Tuesday, October 21, 2014
Inquirer Daily News

Falling through the cracks in Pennsylvania

I'd like to mention the people left out, because Pennsylvania chose not to expand its Medicaid program in 2014. Thanks to the Kaiser Family Foundation, we have national and state-specific estimates of people who fall into this coverage gap in 25 states not expanding Medicaid this year. KFF estimates that 4.8 million people nationally-nonelderly, poor, and uninsured-will be left out of the ACA health reforms. Six per cent of them live in Pennsylvania.

Falling through the cracks in Pennsylvania

It’s tempting to get lost in the politics of Gov. Corbett’s proposed plan to expand Medicaid (see here for scathing commentary, here for gentler one) or the wonky “weeds” of the plan itself (see here for excellent analysis). 

But I’m not going to do that now.  Instead, I’d like to mention the people left out, because Pennsylvania chose not to expand its Medicaid program in 2014. Thanks to the Kaiser Family Foundation, we have national and state-specific estimates of people who fall into this coverage gap in 25 states not expanding Medicaid this year.  KFF estimates that 4.8 million people nationally—nonelderly, poor, and uninsured—will be left out of the ACA health reforms.  Six per cent of them live in Pennsylvania.

Across the state, 281,000 adults fall into this coverage gap. Of those, 180,000 are white; 62,000 are black, and 29,000 are Hispanic.  The vast majority (81%) are adults without dependent children; 42% are women.  And fully 60% are in a family with at least one worker.  They are ineligible for subsidies on the individual market (because they are below poverty level) and will most likely remain uninsured because they have no affordable coverage options.

The story of Gov. Corbett’s proposed plan is still unfolding.  To implement the plan, Pennsylvania needs a federal waiver of multiple Medicaid requirements. By rule, the waiver application must undergo a one month public comment period in Pennsylvania (six hearings are scheduled across the state), then another one-month federal comment period after it is submitted. If all goes according to plan, Gov. Corbett proposes a January 2015 start date.  But to 281,000 people in Pennsylvania, that’s a long wait.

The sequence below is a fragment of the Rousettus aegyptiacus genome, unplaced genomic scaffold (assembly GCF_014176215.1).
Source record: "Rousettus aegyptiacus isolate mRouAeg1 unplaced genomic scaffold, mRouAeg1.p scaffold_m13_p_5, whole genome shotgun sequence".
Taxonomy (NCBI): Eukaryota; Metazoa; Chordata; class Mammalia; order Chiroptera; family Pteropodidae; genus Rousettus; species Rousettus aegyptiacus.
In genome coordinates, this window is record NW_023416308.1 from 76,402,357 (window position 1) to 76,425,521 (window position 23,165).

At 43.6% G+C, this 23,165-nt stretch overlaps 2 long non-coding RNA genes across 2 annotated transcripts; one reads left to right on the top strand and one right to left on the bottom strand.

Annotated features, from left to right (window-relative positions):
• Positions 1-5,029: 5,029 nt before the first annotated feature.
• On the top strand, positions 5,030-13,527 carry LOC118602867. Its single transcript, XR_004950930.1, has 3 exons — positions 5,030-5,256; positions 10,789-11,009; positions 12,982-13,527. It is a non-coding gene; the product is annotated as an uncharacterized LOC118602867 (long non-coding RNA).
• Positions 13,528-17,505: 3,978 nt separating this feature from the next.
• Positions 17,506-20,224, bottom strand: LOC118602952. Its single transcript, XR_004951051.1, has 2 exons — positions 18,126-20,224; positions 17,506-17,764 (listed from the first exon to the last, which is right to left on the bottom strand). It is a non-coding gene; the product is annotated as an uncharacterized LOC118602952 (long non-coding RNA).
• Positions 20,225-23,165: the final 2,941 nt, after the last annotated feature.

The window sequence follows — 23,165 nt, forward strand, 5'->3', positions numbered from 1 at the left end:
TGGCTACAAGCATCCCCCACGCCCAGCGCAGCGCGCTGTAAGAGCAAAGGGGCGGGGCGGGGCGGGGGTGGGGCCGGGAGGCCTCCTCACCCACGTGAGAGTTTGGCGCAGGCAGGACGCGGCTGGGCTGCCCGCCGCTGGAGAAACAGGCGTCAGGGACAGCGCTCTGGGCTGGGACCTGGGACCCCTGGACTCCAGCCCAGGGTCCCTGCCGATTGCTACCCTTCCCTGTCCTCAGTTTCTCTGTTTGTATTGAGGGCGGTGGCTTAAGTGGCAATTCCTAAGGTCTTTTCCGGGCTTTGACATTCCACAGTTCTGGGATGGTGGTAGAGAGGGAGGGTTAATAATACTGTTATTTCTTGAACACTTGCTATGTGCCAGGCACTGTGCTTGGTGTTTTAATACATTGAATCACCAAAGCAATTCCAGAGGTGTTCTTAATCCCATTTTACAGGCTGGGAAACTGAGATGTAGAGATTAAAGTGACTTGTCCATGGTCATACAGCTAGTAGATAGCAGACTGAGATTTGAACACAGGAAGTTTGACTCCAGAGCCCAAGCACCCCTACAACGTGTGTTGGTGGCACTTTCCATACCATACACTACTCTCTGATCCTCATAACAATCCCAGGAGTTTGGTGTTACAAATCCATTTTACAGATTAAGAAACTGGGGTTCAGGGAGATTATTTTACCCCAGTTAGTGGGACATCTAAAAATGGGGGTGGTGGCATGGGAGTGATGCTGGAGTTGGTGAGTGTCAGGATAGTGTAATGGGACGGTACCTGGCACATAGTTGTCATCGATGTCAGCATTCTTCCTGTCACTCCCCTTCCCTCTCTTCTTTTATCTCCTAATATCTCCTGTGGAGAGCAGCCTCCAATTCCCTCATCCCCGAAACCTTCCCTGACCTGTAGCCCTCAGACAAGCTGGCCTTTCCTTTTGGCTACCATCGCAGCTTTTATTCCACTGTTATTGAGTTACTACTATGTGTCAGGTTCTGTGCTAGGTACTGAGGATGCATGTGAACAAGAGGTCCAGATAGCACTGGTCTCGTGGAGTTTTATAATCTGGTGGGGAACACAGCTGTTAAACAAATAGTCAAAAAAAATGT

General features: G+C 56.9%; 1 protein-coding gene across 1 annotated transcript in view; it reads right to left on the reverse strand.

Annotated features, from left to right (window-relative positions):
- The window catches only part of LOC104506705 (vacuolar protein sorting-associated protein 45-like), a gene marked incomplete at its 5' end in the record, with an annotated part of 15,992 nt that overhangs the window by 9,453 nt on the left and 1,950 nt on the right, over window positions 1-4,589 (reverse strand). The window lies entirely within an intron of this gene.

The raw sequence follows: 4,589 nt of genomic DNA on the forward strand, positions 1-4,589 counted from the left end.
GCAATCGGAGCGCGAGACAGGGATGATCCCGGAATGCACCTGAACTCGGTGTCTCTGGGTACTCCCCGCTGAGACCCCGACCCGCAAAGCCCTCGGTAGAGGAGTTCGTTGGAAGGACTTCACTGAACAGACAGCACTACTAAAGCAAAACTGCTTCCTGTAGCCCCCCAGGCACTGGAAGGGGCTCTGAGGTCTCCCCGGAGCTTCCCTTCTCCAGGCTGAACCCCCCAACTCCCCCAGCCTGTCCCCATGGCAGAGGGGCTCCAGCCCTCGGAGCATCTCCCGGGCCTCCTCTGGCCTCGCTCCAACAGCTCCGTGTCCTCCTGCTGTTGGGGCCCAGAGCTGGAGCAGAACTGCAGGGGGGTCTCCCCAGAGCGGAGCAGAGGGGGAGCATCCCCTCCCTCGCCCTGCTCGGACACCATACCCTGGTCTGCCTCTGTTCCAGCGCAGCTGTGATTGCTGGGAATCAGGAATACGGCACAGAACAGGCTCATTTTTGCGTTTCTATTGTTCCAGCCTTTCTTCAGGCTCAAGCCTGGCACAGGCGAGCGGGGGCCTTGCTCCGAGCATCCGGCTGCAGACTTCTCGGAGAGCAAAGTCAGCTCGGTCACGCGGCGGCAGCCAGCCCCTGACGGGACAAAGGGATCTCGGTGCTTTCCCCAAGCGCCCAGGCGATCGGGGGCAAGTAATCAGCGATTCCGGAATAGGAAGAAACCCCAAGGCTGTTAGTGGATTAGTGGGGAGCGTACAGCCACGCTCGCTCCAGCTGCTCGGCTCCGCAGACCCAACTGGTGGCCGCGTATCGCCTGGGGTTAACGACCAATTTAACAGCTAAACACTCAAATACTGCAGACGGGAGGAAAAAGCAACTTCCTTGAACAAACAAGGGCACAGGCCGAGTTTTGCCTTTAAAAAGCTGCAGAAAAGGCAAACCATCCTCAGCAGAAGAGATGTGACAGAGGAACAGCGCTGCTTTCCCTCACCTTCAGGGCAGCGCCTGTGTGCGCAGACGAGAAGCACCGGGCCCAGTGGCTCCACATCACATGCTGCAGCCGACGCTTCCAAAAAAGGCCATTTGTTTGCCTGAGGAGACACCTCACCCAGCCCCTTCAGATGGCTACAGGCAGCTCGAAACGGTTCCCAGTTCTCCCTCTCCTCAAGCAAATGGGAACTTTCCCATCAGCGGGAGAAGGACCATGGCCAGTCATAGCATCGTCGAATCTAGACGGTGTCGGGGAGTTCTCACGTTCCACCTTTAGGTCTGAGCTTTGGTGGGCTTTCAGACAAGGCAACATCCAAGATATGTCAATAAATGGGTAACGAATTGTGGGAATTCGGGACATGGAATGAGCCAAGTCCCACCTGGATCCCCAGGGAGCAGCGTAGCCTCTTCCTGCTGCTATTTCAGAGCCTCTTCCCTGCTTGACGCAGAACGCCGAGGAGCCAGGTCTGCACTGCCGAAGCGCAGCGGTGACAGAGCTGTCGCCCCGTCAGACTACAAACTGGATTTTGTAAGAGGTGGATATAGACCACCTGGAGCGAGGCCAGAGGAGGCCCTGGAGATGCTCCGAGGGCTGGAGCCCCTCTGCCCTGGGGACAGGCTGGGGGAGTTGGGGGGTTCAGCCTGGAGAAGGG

Editor's Note: Cross-posted on the Voices@LDI blog of the Leonard Davis Institute of the University of Pennsylvania.


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Robert I. Field, Ph.D., J.D., M.P.H. Professor, School of Law & Drexel School of Public Health
Jeffrey Brenner, MD Founder of the Camden Coalition of Healthcare Providers, Medical Director of the Urban Health Institute at Cooper University Healthcare
Andy Carter President & CEO, The Hospital & Healthsystem Assoc. of Pa.
Robert B. Doherty Senior Vice President of Governmental Affairs & Public Policy American College of Physicians
David Grande, MD, MPA Assistant Professor of Medicine at the University of Pennsylvania
Tine Hansen-Turton Chief Strategy Officer of Public Health Management Corporation
Drew A. Harris, DPM, MPH Director of Health Policy Program at the Jefferson School of Population Health
Antoinette Kraus Director of the Pennsylvania Health Access Network
Laval Miller-Wilson Executive Director of the Pennsylvania Health Law Project
David B. Nash, MD, MBA Founding Dean of the Jefferson School of Population Health
Mark V. Pauly, Ph.D. Professor of Health Care Management, Business Economics and Public Policy at The Wharton School
Howard J. Peterson, MHA Managing Partner of TRG Healthcare, a national healthcare consulting firm
Donald Schwarz, MD, MPH Deputy Mayor for Health & Opportunity and Health Commissioner for the City of Philadelphia
Paula L. Stillman, MD, MBA Healthcare consultant with special expertise in population health and disease management
Elizabeth A. W. Williams Senior Vice President & Chief Communications Officer for Independence Blue Cross
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